The examples of Manhattan and Molloy illustrate what Søren Kierkegaard has called the ‘impossibility of repetition’, that is: the impossibility of repetition without transformation.14 As Kierkegaard points out: “The dialectics of repetition is easy, for that which is repeated has been – otherwise it could not be repeated – but the fact it has been makes repetition into something new”.15 In other words: bringing the past into the present does not leave the repeated object, person or event untouched; it endows it with a new, actualised meaning. However, there is more at stake than only the impossibility of copy-pasting the past into the present. Repetition also has to do with the way in which the repeating subject relates to that which is repeated.16 A good example can be found in Jorge Borges’ The Aleph.17 The novel starts with the narrator noticing that a new advertisement is placed on a billboard, on the “burning February morning” that his beloved Beatriz Viterbo died. The narrator is deeply hurt by this in and of itself innocent event because it indicates “that the wide and ceaseless universe was already slipping away from her and that this slight change was the first of an endless series”.18 In other words, the narrator realises that time will do its unavoidable job of change: Beatriz alive is different from Beatriz dead, and even his own memory of Beatriz will unavoidably transform over time. However, the narrator refuses to accept the workings of time and resists: “the universe may change, but not me”.19 He chooses to fight the effects of time through repetition in order to preserve the past as it is. He seizes the opportunity to visit Beatriz’ family home and turns this into an annually repeated and strictly routinized visit; he emphasises that his visits consist of ‘waiting once again’, studying Beatriz’ picture and photo’s ‘once again’, ‘recalls’ her birthday and provides the reader with a long sentence in which Beatriz’ name is repeated over and over again: “Beatriz Viterbo in profile and in full colour; Beatriz wearing a mask, during the Carnival of 1921; Beatriz at her First Communion; Beatriz on the day of her wedding to Roberto Alessandri; Beatriz soon after her divorce, at a luncheon at the Turf Club; Beatriz at a seaside resort in Quilmes with Delia San Marco Porcel and Carlos Argentino; Beatriz with the Pekingese lapdog given her by Villegas Haedo; Beatriz, front and three-quarter views, smiling, hand on her chin..”.20 However, as may be expected, the attempt to fight time is doomed to fail. The narrator decides that from now on he will devote his life to remembering Beatriz, but this decision is corrupted right from the start. The narrator wants to remember Beatriz in an idealised way, leaving out her annoyance at his earlier devotion, his previous hope at success and his feelings of humiliation when she did not appreciate his behaviour: “I knew that at times my fruitless devotion had annoyed her; now that she was dead, I could devote myself to her memory, without hope but also without humiliation”.21
Borges’ story nicely captures the interplay between repetition, transformation and subjectivity. After all, the point of repeating Beatriz over and over again is to stabilise the identity of the narrator in the face of events that escape him (“the universe may change, but not me”). However, the attempt to fight the workings of time through repetition fails because the latter is more than bringing an untouched past into the present. Repetition involves an act of creation, of presenting anew that which lies in the past. This implies that repetition requires the active involvement of the repeating subject. She is not a passive, neutral transmitter of a completed past into a blank present. Instead, repeating is an act of re-appropriation, of retaking the past as one’s own, in relation to the present and future.22 What is more, the repeating subject makes a claim that it is appropriate to repeat a particular aspect of the past at a particular moment in the present. The narrator of The Aleph not only fails to preserve the past or to protect his own identity against the workings of time. He also fails in terms of appropriate behaviour: his way of repeating Beatriz comes across as obsessive and narcissistic, with little respect for the integrity of his beloved one. Ironically, his attempts to fight change have transformed him into someone who seeks to possess the memory of his beloved one.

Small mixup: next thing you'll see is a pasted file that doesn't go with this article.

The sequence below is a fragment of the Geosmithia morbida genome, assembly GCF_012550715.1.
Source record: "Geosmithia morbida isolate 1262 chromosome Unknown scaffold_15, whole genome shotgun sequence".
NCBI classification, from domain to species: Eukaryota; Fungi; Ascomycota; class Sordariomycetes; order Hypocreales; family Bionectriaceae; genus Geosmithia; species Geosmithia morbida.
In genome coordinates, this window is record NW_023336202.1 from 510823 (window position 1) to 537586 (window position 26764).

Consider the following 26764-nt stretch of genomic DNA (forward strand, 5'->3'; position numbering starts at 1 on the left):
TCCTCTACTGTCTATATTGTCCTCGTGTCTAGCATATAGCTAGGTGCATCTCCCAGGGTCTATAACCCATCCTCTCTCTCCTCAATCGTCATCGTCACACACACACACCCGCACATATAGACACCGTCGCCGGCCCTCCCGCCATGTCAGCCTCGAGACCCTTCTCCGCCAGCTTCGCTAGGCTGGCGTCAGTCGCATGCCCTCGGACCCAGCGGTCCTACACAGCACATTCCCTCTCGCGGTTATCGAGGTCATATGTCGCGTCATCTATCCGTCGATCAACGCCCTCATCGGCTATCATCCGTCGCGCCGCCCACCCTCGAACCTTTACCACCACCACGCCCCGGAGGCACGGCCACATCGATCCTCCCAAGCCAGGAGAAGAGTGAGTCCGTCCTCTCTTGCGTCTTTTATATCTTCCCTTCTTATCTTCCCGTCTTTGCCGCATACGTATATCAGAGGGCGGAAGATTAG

3 Recall it again, Sam: Practices of Repetition in the Security Council
As was set out in the previous section, acts of repetition are linked to at least three interrelated issues: (a) beginnings, (b) authorship and subjectivity and (c) time. In this section, I will discuss each of these aspects in relation to practices of repetition by the United Nations Security Council.
3.1 Repetitions and Preambles
As the examples of Manhattan and Molloy show, there is a close relation between beginnings and repetitions. Both works did so in an explicit way, by problematizing their own beginnings over and over again. One would be hard pressed to find similar problematizations in international law. After all, the point of legal documents is generally way more practical than tackling philosophical or existential problems. What is more, institutions such as the Security Council cannot afford to spur existential doubts about their origins or authority. Whereas authors such as Borges or Beckett can lucidly call into question the basis of their own authorship, the Security Council needs to protect the legitimacy thereof, to shield its capacity to take binding decisions. However, this does not mean that repetition is unimportant to the Security Council. On the contrary: precisely because of its capacity to manage stability and change, the technique of repetition is omnipresent in Security Council resolutions. Just like the narrator in Aleph, the Security Council is constantly faced with a world beyond its power, a universe of change that escapes it regulatory capacities.23 And just like Borges’ narrator, the Security Council seeks to domesticate these changes through repetition, thereby presenting past decisions as well as its own authorship constantly anew.